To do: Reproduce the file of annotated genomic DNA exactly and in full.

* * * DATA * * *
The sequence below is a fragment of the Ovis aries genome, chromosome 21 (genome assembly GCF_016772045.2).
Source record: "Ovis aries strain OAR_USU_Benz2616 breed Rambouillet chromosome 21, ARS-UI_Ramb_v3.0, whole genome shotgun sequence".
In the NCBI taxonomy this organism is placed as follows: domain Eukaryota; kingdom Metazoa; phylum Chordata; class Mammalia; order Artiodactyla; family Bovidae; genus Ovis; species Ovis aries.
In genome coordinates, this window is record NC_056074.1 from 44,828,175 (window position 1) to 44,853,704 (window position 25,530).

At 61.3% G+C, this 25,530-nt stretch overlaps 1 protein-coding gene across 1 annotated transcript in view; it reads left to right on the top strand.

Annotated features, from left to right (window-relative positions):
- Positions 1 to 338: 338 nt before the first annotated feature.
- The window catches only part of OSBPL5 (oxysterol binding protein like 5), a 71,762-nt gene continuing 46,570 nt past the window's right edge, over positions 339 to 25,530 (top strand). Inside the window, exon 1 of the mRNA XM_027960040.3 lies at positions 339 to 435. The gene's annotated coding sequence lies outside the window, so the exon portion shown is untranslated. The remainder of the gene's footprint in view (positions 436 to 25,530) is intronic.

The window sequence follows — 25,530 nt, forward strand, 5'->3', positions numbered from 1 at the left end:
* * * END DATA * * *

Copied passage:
The sequence below is a fragment of the Ovis aries genome, chromosome 21 (genome assembly GCF_016772045.2).
Source record: "Ovis aries strain OAR_USU_Benz2616 breed Rambouillet chromosome 21, ARS-UI_Ramb_v3.0, whole genome shotgun sequence".
In the NCBI taxonomy this organism is placed as follows: domain Eukaryota; kingdom Metazoa; phylum Chordata; class Mammalia; order Artiodactyla; family Bovidae; genus Ovis; species Ovis aries.
In genome coordinates, this window is record NC_056074.1 from 44,828,175 (window position 1) to 44,853,704 (window position 25,530).

At 61.3% G+C, this 25,530-nt stretch overlaps 1 protein-coding gene across 1 annotated transcript in view; it reads left to right on the top strand.

Annotated features, from left to right (window-relative positions):
- Positions 1 to 338: 338 nt before the first annotated feature.
- The window catches only part of OSBPL5 (oxysterol binding protein like 5), a 71,762-nt gene continuing 46,570 nt past the window's right edge, over positions 339 to 25,530 (top strand). Inside the window, exon 1 of the mRNA XM_027960040.3 lies at positions 339 to 435. The gene's annotated coding sequence lies outside the window, so the exon portion shown is untranslated. The remainder of the gene's footprint in view (positions 436 to 25,530) is intronic.

The window sequence follows — 25,530 nt, forward strand, 5'->3', positions numbered from 1 at the left end: